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British Food Journal Volume 71 Issue 6 1969

British Food Journal Volume 71 Issue 6 1969 The statement of the Minister of Agriculture, Fisheries and Food, coming so quickly after the ban on the use of cyclamates in food and drink in the United States, indicates that the new evidence of carcinogenesis in animals, placed at the disposal of the authorities by the U.S. F.D.A., has been accepted at least, until the results of investigations being carried out in this country are available. The evidence was as new to the U.S. authorities as to our own and in the light of it, they could no longer regard the substances as in the GRAS class of food additives. It is, of course, right that any substance of which there is the slightest doubt should be removed from use not as the result of food neuroses and health scares, but only on the basis of scientific evidence, however remote the connection. It is also right that there should always be power of selection by consumers avoidance is usually possible with other things known to be harmful, such as smoking and alcohol in other cases, especially with chemical additives to food and drink, there must be preknowledge, so that those who do not wish to consume food or drink containing such additives can ascertain from labelling those commodities which contain them. http://www.deepdyve.com/assets/images/DeepDyve-Logo-lg.png British Food Journal Emerald Publishing

British Food Journal Volume 71 Issue 6 1969

British Food Journal , Volume 71 (6): 32 – Jun 1, 1969

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Publisher
Emerald Publishing
Copyright
Copyright © Emerald Group Publishing Limited
ISSN
0007-070X
DOI
10.1108/eb011671
Publisher site
See Article on Publisher Site

Abstract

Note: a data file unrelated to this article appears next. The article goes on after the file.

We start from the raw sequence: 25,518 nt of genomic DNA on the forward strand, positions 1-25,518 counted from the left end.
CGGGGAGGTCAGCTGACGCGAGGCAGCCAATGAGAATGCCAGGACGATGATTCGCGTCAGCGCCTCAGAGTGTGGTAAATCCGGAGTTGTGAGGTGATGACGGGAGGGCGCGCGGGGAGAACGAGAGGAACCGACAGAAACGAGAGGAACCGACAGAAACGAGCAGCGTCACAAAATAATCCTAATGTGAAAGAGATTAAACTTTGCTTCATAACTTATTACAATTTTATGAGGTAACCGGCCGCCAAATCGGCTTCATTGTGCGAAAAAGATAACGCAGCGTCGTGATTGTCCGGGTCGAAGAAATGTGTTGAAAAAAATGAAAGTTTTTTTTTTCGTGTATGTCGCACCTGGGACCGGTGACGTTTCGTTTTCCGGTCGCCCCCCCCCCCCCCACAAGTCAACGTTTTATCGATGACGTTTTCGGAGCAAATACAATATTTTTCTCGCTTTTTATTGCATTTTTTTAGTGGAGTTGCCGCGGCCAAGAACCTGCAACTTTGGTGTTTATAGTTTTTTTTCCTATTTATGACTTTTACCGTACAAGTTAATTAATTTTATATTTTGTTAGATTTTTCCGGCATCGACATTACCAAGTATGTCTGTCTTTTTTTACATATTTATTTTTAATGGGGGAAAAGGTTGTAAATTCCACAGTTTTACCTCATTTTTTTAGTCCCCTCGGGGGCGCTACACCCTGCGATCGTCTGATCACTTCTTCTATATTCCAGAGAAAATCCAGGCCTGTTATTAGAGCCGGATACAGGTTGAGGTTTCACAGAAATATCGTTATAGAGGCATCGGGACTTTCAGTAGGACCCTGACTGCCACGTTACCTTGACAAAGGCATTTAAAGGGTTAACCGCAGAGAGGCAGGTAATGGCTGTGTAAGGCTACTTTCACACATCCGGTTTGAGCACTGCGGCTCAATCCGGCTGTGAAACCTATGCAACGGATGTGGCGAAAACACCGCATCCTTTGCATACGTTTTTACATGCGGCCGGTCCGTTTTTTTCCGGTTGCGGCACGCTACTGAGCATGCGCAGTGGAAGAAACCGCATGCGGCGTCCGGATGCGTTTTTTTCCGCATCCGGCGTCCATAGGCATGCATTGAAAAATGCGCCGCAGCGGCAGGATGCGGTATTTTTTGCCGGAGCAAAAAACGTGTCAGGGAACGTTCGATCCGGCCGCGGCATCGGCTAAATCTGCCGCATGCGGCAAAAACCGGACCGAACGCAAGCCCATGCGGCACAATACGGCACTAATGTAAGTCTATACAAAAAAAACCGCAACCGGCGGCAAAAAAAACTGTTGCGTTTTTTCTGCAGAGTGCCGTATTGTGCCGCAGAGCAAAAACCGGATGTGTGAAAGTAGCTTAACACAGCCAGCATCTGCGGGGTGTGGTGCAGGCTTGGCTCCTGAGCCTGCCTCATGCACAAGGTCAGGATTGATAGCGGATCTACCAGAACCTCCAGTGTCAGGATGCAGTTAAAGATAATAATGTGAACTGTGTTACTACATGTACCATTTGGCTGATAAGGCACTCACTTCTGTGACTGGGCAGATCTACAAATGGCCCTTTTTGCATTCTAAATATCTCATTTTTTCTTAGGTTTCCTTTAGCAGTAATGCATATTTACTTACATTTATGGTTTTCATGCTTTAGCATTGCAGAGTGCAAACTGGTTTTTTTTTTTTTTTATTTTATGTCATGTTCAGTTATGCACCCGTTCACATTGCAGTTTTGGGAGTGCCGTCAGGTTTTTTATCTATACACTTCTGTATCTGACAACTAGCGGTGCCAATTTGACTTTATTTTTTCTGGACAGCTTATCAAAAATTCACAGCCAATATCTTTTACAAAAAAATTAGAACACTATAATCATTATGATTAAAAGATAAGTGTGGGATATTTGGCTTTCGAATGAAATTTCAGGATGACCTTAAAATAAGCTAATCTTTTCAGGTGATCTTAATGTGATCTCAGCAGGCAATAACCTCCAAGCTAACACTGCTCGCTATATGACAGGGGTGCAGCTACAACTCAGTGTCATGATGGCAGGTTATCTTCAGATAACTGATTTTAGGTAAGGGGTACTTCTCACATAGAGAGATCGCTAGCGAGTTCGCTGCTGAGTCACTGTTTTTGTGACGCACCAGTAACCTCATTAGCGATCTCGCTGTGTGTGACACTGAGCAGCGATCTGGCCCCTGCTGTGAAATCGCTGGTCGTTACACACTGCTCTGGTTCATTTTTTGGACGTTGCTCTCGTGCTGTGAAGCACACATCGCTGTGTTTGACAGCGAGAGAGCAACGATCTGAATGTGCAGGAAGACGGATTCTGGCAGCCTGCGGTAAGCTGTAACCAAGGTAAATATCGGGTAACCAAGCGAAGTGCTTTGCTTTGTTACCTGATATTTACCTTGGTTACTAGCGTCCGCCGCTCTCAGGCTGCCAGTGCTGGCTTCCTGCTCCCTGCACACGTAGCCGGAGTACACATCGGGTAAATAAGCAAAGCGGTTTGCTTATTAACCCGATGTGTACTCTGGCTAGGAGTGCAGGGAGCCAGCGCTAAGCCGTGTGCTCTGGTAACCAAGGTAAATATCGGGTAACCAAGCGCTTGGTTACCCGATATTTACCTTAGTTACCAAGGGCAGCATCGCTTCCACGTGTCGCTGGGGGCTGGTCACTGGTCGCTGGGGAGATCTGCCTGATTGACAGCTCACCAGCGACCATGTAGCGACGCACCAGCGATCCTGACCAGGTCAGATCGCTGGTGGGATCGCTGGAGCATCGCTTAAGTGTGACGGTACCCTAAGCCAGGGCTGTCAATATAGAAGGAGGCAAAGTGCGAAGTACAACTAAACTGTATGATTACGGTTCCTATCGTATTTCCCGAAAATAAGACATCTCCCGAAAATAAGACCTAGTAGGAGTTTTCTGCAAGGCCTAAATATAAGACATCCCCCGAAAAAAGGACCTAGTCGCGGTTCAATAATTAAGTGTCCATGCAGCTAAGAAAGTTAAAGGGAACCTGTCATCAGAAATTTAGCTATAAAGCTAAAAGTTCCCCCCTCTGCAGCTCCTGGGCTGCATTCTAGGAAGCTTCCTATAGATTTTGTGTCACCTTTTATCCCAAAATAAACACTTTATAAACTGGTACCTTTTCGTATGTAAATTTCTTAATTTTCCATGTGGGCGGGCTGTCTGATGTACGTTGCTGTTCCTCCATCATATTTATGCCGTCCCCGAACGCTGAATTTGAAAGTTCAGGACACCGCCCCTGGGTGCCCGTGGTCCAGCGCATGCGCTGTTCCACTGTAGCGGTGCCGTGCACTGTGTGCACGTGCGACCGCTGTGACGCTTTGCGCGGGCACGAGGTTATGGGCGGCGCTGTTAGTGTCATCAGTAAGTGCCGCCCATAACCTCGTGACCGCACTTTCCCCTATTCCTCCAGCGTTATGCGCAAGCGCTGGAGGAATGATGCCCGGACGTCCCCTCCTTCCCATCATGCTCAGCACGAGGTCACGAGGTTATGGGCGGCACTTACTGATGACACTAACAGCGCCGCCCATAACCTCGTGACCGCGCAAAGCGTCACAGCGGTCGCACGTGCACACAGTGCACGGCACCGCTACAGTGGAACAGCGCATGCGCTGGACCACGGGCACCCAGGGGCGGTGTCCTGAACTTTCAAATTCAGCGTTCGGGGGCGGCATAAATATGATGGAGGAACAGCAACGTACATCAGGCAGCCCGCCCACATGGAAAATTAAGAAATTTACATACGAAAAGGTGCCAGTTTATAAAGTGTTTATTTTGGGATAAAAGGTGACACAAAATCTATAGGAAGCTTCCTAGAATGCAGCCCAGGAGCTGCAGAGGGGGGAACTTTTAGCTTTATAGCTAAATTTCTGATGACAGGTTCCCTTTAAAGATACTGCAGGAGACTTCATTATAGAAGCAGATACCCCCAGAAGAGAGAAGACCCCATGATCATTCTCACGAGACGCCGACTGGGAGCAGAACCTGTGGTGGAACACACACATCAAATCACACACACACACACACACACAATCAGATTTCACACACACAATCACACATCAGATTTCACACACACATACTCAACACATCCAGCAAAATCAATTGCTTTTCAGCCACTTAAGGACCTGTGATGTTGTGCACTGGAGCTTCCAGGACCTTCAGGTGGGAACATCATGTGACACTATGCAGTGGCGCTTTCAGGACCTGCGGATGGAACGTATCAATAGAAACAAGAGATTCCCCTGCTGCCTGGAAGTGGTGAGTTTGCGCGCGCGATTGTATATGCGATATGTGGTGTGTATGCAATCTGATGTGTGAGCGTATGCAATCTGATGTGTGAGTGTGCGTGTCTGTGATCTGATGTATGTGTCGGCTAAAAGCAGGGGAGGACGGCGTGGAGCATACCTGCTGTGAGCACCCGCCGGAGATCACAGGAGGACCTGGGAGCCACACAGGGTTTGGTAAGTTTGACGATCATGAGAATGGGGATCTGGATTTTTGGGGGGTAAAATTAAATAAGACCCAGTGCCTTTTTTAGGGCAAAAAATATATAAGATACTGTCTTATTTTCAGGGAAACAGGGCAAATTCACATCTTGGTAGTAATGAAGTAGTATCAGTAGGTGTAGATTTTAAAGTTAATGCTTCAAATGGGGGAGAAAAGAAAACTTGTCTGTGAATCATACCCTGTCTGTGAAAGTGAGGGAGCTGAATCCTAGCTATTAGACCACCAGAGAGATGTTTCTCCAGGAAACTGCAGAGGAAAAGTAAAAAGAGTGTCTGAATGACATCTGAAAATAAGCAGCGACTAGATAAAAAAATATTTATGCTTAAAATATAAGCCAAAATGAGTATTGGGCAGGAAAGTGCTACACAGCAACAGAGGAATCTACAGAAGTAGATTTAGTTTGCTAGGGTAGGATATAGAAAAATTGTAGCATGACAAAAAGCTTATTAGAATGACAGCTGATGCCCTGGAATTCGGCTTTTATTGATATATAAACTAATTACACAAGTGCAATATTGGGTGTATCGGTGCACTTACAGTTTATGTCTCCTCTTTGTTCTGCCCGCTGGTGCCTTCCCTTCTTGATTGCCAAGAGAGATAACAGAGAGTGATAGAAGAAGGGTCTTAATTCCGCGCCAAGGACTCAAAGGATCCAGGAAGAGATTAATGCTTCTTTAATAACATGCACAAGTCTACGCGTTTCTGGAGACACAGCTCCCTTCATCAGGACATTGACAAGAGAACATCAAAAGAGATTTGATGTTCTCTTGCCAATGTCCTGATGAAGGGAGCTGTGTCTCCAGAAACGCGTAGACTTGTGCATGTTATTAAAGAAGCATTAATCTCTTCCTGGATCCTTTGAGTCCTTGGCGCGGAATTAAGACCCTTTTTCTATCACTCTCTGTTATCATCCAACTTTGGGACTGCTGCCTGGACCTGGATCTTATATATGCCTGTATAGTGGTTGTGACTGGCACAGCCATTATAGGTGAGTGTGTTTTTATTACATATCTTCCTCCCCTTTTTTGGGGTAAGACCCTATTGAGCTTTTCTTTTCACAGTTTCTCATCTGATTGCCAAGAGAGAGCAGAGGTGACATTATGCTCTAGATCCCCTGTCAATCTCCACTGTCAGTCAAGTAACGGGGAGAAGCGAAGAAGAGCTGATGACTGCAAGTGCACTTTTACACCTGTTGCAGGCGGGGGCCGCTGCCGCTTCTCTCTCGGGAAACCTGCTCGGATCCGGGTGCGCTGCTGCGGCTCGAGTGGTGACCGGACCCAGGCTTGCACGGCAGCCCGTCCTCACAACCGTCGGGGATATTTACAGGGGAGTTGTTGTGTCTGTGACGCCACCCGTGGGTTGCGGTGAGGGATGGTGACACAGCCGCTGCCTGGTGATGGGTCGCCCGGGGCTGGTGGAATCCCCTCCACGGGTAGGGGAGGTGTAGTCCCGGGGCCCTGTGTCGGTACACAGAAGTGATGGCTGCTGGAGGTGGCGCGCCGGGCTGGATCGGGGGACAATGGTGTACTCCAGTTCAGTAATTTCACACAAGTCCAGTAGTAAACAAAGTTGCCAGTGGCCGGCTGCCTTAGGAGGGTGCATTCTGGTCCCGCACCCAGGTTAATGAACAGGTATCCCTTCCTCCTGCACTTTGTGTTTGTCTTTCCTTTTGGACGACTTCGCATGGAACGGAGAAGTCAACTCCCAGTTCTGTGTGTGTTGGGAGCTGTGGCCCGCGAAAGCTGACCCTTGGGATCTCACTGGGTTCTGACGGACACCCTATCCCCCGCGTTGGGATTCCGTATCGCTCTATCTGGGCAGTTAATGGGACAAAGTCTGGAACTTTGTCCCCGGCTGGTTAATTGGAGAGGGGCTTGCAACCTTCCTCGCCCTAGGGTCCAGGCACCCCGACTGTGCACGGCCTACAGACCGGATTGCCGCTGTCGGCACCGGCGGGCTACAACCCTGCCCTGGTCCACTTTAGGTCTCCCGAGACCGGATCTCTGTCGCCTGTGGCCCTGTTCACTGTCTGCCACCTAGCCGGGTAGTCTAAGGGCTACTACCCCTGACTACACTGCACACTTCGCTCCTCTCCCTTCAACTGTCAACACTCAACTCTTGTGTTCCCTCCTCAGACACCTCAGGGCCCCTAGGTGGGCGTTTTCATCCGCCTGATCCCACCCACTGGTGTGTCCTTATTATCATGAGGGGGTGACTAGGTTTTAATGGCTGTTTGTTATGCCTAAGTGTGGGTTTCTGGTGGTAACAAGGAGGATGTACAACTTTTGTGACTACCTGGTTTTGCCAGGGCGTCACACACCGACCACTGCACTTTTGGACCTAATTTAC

The statement of the Minister of Agriculture, Fisheries and Food, coming so quickly after the ban on the use of cyclamates in food and drink in the United States, indicates that the new evidence of carcinogenesis in animals, placed at the disposal of the authorities by the U.S. F.D.A., has been accepted at least, until the results of investigations being carried out in this country are available. The evidence was as new to the U.S. authorities as to our own and in the light of it, they could no longer regard the substances as in the GRAS class of food additives. It is, of course, right that any substance of which there is the slightest doubt should be removed from use not as the result of food neuroses and health scares, but only on the basis of scientific evidence, however remote the connection. It is also right that there should always be power of selection by consumers avoidance is usually possible with other things known to be harmful, such as smoking and alcohol in other cases, especially with chemical additives to food and drink, there must be preknowledge, so that those who do not wish to consume food or drink containing such additives can ascertain from labelling those commodities which contain them.

Journal

British Food JournalEmerald Publishing

Published: Jun 1, 1969

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